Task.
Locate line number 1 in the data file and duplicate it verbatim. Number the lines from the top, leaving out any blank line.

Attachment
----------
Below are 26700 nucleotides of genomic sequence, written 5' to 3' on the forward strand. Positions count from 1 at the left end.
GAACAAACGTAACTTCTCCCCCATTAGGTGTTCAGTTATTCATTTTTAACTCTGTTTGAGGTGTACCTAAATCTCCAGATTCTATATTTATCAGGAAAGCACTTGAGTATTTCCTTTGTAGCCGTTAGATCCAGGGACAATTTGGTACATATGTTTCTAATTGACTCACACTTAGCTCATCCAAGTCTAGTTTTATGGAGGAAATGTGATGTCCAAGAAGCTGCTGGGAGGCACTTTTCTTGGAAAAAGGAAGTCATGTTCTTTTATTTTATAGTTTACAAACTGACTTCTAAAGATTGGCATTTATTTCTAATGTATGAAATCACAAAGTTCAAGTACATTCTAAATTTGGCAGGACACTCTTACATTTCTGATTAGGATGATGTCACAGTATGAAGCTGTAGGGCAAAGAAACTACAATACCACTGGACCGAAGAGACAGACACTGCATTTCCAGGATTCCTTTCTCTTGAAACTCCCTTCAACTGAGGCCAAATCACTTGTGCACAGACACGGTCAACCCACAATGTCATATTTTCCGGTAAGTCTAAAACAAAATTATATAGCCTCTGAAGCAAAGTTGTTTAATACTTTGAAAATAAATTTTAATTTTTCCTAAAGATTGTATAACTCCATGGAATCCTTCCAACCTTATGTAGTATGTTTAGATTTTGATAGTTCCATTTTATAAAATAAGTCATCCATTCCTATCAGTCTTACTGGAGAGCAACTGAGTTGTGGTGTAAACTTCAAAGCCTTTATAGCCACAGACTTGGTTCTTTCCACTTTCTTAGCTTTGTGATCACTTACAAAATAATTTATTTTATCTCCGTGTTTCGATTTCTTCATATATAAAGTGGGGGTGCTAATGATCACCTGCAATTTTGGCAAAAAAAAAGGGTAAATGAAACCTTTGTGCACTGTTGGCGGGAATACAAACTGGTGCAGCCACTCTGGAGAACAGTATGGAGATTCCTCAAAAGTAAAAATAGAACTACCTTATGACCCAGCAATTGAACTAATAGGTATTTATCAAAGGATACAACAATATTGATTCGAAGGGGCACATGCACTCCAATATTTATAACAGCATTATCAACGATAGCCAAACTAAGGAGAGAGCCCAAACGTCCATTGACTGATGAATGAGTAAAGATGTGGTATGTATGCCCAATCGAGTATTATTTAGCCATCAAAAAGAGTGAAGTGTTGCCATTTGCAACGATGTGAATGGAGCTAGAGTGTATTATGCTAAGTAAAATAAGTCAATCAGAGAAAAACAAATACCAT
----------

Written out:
Below are 26700 nucleotides of genomic sequence, written 5' to 3' on the forward strand. Positions count from 1 at the left end.